Tag: Fight or Flight

Warming to Managed Retreat

To own beachfront property was once a crown jewel of the California dream. Now, many homes at or near the water’s edge are doomed as sea level rises, and for residents, evacuations will be inevitable. In Pacifica, there is talk of moving an entire beachfront neighborhood, and near Bodega Bay, homes have already been abandoned, and roadway managers are breaking ground on rerouting a short but vulnerable stretch of the coastal highway.

Grants Underwrite Fire Resistance

Looking to get out ahead of what is quickly shaping up to be a long and brutal wildfire season, the State Coastal Conservancy wasted no time distributing $12 million in fire prevention money it received as part of the $536 million in wildfire resilience funds Governor Newsom announced in April. Following a lightning speed grant process that featured a two-week request for proposals period, 17 Bay Area governments, tribes, fire districts, parks, and other agencies are set to receive more than $6 million—to be spent before the official start of the 2021 fire season.

Mega Developments Hedge on Sea-Level Rise

On September 3, 2019, Golden State Warriors CEO Rick Welts stood proudly in front of the newly inaugurated $1.4 billion Chase Center basketball arena. “A brand new journey starts today,” he promised the assembled luminaries and fans. Having built on Mission Bay’s watery footprint, the Warriors defended their new arena against sea-level rise, saying in an official statement it will stay dry in 2100 “even with the anticipated 36 inches of sea-level rise.”

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Retreat By Any Other Name

“Retreat can conjure failure, and nobody wants to be managed,” explained the study’s lead author Amanda Stolz at the California Social Coast Forum this March. Part of the problem is the term itself. One Pacifica resident quoted in the study commented, “Managed retreat’ is a code word for give up — on our homes and the town itself.”

Warming to Managed Retreat

To own beachfront property was once a crown jewel of the California dream. Now, many homes at or near the water’s edge are doomed as sea level rises, and for residents, evacuations will be inevitable. In Pacifica, there is talk of moving an entire beachfront neighborhood, and near Bodega Bay, homes have already been abandoned, and roadway managers are breaking ground on rerouting a short but vulnerable stretch of the coastal highway.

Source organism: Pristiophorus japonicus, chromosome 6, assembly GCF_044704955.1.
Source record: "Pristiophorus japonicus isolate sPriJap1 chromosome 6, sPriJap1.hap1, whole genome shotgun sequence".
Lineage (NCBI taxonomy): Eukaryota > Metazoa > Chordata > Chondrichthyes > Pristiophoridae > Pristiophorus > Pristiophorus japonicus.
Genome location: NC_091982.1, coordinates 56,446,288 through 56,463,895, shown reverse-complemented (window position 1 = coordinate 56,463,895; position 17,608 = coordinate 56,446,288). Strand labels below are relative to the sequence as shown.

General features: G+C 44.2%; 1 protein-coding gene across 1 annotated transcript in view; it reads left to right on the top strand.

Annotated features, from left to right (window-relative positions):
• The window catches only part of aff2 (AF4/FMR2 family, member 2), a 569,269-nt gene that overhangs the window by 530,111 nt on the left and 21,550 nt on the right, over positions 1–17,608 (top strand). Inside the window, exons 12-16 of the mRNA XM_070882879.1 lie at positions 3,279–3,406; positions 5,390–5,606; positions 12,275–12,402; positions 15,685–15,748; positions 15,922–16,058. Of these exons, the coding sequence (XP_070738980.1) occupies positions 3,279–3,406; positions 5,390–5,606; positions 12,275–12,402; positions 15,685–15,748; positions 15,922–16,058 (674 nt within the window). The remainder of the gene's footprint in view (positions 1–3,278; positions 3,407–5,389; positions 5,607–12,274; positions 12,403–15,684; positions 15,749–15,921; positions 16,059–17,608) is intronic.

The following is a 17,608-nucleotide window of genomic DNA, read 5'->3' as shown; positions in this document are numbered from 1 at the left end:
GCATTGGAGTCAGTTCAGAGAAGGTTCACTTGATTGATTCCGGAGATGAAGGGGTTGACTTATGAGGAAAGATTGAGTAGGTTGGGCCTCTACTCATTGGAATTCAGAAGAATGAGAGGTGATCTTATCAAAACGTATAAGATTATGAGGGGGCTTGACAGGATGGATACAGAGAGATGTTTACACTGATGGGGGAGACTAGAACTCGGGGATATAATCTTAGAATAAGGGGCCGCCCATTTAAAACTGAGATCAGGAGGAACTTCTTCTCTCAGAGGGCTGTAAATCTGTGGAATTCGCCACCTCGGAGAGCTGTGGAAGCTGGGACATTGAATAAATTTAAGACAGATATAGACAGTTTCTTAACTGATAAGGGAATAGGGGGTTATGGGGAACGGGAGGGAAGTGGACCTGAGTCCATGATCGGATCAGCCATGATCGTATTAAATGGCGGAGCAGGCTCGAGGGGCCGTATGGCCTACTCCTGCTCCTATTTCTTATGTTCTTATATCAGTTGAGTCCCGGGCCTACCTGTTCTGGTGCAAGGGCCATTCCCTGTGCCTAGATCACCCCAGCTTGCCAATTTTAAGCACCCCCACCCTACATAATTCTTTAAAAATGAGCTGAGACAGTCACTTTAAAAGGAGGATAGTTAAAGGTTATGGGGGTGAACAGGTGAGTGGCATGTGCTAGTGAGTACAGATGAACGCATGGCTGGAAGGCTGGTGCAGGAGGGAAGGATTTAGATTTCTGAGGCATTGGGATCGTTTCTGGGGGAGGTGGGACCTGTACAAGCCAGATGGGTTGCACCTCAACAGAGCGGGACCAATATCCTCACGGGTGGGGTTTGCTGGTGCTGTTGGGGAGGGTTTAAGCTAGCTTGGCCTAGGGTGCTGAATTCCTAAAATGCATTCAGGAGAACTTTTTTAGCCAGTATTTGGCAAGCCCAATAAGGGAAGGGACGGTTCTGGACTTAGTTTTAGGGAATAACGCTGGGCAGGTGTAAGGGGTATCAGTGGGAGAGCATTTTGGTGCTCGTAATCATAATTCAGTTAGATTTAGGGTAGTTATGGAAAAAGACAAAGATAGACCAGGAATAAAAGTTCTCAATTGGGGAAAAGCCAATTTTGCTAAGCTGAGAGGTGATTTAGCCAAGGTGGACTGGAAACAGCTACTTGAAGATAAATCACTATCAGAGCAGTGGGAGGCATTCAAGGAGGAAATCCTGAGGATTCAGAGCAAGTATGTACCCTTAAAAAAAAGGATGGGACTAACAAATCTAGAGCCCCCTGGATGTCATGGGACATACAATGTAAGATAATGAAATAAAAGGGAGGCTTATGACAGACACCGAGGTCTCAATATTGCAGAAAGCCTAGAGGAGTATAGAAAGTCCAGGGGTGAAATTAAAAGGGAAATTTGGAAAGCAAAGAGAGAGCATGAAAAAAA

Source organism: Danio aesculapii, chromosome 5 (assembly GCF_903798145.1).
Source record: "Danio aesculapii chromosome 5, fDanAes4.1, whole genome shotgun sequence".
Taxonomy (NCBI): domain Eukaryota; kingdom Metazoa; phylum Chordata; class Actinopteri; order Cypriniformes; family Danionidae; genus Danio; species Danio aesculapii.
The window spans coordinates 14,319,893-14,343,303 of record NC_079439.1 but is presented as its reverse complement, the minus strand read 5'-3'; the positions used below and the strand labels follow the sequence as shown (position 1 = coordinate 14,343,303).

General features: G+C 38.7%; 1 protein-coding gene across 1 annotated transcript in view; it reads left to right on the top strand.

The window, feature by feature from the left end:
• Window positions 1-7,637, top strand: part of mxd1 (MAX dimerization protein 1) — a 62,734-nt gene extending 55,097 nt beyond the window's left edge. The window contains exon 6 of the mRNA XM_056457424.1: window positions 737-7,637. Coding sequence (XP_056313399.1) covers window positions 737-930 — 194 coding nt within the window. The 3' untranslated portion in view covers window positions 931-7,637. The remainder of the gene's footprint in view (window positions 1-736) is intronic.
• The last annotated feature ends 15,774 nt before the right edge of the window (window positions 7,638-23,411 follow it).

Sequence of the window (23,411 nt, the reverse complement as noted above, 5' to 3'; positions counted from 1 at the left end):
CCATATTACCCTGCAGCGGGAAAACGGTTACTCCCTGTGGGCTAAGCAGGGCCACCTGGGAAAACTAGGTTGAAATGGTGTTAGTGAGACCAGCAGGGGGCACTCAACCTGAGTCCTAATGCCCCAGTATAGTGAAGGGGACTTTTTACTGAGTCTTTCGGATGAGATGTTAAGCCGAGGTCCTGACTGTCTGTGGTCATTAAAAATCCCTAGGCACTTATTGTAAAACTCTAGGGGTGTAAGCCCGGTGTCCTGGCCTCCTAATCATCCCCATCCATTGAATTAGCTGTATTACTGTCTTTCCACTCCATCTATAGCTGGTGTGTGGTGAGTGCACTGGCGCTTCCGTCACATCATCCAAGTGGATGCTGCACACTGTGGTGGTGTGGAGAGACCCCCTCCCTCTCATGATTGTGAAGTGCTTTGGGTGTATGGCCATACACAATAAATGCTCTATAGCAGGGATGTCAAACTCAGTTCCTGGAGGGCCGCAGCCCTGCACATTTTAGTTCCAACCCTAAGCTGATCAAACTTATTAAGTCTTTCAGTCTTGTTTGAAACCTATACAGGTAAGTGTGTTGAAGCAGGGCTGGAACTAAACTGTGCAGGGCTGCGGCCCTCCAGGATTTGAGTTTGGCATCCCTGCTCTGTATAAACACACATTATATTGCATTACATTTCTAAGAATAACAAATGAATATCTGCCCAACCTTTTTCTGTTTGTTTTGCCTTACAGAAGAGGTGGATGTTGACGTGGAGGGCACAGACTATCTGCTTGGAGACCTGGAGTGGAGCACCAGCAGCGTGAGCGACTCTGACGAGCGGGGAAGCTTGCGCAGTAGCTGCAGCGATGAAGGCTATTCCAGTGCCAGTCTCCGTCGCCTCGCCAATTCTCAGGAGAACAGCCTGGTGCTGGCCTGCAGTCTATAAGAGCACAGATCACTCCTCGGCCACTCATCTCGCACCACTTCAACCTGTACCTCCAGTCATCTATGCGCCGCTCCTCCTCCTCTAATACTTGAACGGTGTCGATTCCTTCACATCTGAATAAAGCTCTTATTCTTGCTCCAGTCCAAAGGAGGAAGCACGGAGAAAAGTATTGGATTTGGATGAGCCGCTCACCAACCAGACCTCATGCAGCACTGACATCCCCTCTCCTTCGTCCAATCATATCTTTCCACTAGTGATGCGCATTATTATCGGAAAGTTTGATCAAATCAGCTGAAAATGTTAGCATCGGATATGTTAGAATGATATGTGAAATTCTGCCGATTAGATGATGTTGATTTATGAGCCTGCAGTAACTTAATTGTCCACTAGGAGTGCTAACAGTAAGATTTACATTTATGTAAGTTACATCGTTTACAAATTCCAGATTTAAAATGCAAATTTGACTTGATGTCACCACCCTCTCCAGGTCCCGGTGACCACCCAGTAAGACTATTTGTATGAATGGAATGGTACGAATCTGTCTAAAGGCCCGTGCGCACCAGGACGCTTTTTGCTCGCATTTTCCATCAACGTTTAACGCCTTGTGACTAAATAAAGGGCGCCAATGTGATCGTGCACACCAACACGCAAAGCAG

Grants Underwrite Fire Resistance

Looking to get out ahead of what is quickly shaping up to be a long and brutal wildfire season, the State Coastal Conservancy wasted no time distributing $12 million in fire prevention money it received as part of the $536 million in wildfire resilience funds Governor Newsom announced in April. Following a lightning speed grant process that featured a two-week request for proposals period, 17 Bay Area governments, tribes, fire districts, parks, and other agencies are set to receive more than $6 million—to be spent before the official start of the 2021 fire season.

Mega Developments Hedge on Sea-Level Rise

On September 3, 2019, Golden State Warriors CEO Rick Welts stood proudly in front of the newly inaugurated $1.4 billion Chase Center basketball arena. “A brand new journey starts today,” he promised the assembled luminaries and fans. Having built on Mission Bay’s watery footprint, the Warriors defended their new arena against sea-level rise, saying in an official statement it will stay dry in 2100 “even with the anticipated 36 inches of sea-level rise.”

Resisting Retreat for Coastal Communities?

In the coastal getaway town of Stinson Beach, king tides and storm surges regularly put roads and parking lots underwater: wintertime events that give locals an unnerving idea of what rising sea level will look like for the small community. “We know sea-level rise is coming, but here, we say we’ve already got it,” says Stinson Beach homeowner Jeff Loomans, also the president of the Greater Farallones Association, which has been active in sea-level rise planning.

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